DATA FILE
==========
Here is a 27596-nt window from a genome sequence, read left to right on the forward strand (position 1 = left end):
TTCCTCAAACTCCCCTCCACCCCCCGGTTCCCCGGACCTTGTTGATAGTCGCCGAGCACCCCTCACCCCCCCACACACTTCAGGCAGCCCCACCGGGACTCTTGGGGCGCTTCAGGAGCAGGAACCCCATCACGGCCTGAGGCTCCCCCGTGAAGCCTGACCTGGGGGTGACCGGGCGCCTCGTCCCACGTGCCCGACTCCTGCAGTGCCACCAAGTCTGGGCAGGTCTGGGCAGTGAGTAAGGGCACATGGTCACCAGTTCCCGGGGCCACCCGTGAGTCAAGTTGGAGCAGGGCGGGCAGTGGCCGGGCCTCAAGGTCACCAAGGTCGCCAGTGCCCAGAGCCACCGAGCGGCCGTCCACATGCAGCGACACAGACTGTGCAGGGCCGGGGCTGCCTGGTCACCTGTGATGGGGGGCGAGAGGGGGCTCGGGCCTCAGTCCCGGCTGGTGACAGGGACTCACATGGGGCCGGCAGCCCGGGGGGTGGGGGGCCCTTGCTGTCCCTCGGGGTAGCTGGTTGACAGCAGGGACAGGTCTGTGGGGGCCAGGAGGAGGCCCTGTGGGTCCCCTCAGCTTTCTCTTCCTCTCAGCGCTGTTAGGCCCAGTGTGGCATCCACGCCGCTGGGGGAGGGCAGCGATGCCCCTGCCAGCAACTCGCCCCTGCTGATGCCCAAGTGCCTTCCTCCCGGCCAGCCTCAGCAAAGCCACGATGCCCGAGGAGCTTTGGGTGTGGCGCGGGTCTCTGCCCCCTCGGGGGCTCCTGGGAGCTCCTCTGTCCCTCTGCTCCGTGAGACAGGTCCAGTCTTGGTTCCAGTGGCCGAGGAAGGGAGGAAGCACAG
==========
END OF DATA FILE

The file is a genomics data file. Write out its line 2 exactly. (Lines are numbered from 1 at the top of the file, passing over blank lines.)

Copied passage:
TTCCTCAAACTCCCCTCCACCCCCCGGTTCCCCGGACCTTGTTGATAGTCGCCGAGCACCCCTCACCCCCCCACACACTTCAGGCAGCCCCACCGGGACTCTTGGGGCGCTTCAGGAGCAGGAACCCCATCACGGCCTGAGGCTCCCCCGTGAAGCCTGACCTGGGGGTGACCGGGCGCCTCGTCCCACGTGCCCGACTCCTGCAGTGCCACCAAGTCTGGGCAGGTCTGGGCAGTGAGTAAGGGCACATGGTCACCAGTTCCCGGGGCCACCCGTGAGTCAAGTTGGAGCAGGGCGGGCAGTGGCCGGGCCTCAAGGTCACCAAGGTCGCCAGTGCCCAGAGCCACCGAGCGGCCGTCCACATGCAGCGACACAGACTGTGCAGGGCCGGGGCTGCCTGGTCACCTGTGATGGGGGGCGAGAGGGGGCTCGGGCCTCAGTCCCGGCTGGTGACAGGGACTCACATGGGGCCGGCAGCCCGGGGGGTGGGGGGCCCTTGCTGTCCCTCGGGGTAGCTGGTTGACAGCAGGGACAGGTCTGTGGGGGCCAGGAGGAGGCCCTGTGGGTCCCCTCAGCTTTCTCTTCCTCTCAGCGCTGTTAGGCCCAGTGTGGCATCCACGCCGCTGGGGGAGGGCAGCGATGCCCCTGCCAGCAACTCGCCCCTGCTGATGCCCAAGTGCCTTCCTCCCGGCCAGCCTCAGCAAAGCCACGATGCCCGAGGAGCTTTGGGTGTGGCGCGGGTCTCTGCCCCCTCGGGGGCTCCTGGGAGCTCCTCTGTCCCTCTGCTCCGTGAGACAGGTCCAGTCTTGGTTCCAGTGGCCGAGGAAGGGAGGAAGCACAG